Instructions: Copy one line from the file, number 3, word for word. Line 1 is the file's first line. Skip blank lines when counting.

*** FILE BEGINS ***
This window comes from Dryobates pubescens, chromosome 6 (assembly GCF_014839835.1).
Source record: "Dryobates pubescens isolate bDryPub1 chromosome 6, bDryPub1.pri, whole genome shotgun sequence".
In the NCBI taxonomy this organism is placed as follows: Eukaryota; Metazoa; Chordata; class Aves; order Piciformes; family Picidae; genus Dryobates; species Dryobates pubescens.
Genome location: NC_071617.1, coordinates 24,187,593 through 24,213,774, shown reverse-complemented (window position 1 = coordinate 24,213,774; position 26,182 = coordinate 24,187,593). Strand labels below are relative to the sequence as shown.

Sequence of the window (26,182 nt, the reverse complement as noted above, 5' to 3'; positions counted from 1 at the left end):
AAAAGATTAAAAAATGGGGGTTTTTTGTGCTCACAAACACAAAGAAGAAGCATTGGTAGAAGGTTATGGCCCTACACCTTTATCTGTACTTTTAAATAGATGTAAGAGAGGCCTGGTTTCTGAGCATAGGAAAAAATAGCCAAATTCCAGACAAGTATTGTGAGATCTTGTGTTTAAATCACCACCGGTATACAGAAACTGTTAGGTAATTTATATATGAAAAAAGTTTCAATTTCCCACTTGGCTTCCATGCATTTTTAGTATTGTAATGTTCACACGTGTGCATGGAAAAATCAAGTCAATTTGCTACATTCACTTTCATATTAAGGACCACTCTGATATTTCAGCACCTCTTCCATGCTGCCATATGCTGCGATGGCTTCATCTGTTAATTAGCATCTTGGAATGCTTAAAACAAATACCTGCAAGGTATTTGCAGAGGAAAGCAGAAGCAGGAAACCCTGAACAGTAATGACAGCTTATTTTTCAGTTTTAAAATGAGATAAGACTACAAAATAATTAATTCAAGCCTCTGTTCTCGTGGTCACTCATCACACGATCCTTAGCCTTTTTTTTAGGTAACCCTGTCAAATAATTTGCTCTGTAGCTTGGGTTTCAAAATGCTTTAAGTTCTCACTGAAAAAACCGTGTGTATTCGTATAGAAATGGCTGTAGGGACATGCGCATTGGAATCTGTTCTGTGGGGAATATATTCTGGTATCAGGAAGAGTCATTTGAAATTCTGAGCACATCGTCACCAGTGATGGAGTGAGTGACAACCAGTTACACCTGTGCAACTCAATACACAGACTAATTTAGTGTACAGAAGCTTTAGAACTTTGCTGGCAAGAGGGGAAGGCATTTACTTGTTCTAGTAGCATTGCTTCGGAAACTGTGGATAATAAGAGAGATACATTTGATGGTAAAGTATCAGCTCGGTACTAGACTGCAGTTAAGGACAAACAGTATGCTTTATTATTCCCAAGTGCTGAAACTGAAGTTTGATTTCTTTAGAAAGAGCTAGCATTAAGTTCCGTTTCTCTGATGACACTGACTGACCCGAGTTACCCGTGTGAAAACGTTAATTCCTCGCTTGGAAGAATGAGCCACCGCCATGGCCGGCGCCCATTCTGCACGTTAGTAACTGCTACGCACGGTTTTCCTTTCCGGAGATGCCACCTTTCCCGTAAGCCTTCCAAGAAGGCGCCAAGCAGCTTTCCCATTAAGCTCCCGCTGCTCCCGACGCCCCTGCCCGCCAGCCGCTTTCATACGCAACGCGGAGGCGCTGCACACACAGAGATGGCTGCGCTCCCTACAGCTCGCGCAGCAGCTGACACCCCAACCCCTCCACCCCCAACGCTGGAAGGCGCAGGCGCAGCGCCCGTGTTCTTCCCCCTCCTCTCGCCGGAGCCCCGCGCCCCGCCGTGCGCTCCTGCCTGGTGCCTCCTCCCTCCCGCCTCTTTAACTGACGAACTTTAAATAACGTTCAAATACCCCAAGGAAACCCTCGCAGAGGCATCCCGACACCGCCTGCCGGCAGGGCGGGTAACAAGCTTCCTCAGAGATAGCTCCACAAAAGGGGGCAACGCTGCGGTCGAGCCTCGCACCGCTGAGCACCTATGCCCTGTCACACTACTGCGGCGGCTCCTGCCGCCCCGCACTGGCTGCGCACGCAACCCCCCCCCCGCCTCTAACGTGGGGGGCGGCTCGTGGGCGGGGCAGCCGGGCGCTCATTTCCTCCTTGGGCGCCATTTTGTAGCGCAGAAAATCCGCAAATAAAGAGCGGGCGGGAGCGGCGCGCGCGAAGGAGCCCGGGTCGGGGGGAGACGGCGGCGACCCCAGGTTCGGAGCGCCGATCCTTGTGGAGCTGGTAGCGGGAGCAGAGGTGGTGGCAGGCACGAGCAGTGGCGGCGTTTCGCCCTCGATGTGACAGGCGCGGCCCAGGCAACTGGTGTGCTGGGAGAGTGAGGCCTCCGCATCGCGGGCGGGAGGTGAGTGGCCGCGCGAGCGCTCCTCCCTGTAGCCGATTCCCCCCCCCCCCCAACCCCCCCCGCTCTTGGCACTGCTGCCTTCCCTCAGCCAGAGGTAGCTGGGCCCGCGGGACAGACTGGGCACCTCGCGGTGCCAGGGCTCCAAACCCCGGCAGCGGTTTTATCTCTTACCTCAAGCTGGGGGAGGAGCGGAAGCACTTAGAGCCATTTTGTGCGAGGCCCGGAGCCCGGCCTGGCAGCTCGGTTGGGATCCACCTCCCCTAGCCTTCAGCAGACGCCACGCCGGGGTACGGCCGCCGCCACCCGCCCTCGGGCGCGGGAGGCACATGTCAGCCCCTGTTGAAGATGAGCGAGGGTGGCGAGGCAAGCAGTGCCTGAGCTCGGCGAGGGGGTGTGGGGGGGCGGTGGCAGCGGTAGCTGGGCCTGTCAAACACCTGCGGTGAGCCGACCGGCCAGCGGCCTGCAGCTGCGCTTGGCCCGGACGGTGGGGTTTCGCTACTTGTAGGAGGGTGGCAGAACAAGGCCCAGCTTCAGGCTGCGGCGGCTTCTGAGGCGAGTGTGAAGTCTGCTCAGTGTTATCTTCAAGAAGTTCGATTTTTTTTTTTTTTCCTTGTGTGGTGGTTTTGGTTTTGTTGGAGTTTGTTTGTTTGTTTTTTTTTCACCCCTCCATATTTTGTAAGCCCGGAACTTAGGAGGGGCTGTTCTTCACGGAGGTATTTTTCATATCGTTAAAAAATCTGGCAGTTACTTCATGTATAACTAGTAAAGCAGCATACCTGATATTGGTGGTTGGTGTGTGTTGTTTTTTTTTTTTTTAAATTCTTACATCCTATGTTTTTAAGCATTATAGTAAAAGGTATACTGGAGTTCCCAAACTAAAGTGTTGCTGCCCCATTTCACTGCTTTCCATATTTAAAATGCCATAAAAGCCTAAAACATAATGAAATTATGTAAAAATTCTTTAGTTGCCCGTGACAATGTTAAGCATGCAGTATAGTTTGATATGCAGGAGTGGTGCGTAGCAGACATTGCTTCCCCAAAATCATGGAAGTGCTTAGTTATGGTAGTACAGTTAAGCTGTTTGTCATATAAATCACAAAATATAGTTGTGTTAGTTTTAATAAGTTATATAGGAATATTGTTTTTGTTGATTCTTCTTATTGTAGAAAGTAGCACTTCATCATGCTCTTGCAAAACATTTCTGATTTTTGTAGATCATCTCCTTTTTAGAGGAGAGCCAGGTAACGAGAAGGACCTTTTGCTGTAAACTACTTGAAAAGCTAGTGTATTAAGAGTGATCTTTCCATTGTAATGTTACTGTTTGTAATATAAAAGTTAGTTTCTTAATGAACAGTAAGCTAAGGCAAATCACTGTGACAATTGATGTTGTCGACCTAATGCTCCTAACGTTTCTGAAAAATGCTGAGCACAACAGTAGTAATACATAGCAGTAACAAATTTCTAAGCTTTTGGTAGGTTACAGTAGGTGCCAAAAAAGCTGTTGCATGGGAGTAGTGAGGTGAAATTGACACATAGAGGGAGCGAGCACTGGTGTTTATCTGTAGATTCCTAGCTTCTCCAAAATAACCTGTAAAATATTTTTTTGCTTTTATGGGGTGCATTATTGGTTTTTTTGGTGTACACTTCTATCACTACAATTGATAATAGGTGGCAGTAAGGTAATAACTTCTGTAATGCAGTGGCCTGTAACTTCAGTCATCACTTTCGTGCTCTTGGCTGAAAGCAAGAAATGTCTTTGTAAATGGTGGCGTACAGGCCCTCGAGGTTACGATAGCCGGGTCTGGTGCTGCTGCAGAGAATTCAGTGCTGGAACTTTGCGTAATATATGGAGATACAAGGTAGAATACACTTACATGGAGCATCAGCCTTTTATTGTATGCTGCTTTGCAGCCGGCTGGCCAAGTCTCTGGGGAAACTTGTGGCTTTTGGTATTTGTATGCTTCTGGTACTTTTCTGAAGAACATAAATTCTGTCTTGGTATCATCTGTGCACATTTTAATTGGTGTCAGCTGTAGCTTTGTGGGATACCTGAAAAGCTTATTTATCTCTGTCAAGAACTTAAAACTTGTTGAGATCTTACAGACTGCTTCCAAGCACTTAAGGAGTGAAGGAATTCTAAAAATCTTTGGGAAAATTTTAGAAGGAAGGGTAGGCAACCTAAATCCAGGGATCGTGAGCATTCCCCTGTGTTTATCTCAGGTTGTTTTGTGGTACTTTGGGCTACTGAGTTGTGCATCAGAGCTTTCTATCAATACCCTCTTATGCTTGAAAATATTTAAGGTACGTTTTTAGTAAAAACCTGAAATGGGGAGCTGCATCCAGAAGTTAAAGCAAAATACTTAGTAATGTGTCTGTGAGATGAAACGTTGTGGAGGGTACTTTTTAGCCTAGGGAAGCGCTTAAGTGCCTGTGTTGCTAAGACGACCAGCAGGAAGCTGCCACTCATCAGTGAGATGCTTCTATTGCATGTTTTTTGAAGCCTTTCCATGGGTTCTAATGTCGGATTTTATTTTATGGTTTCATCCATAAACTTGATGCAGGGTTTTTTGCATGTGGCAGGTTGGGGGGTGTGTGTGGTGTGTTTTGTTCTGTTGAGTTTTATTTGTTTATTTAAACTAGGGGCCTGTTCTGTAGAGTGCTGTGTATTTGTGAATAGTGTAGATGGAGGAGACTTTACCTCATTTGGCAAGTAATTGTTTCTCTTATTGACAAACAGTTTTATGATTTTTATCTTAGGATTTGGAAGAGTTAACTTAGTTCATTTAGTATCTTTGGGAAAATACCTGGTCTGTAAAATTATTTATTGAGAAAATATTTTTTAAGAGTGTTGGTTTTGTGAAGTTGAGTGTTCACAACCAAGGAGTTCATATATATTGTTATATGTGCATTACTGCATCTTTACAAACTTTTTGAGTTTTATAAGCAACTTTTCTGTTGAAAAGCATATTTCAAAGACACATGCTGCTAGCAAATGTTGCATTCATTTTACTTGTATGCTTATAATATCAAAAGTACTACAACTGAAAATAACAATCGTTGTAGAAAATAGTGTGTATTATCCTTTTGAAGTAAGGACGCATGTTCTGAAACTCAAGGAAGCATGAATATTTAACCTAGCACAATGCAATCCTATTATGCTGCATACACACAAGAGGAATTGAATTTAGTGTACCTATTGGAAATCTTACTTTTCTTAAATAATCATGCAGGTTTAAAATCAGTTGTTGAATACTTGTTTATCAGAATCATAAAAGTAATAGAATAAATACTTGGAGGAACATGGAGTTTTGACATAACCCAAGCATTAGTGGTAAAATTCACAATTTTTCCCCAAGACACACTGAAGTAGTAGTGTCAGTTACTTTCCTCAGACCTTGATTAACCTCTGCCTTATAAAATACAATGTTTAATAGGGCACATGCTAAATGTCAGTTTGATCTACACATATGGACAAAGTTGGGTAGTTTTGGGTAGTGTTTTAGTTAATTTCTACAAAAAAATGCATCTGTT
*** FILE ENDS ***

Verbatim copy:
In the NCBI taxonomy this organism is placed as follows: Eukaryota; Metazoa; Chordata; class Aves; order Piciformes; family Picidae; genus Dryobates; species Dryobates pubescens.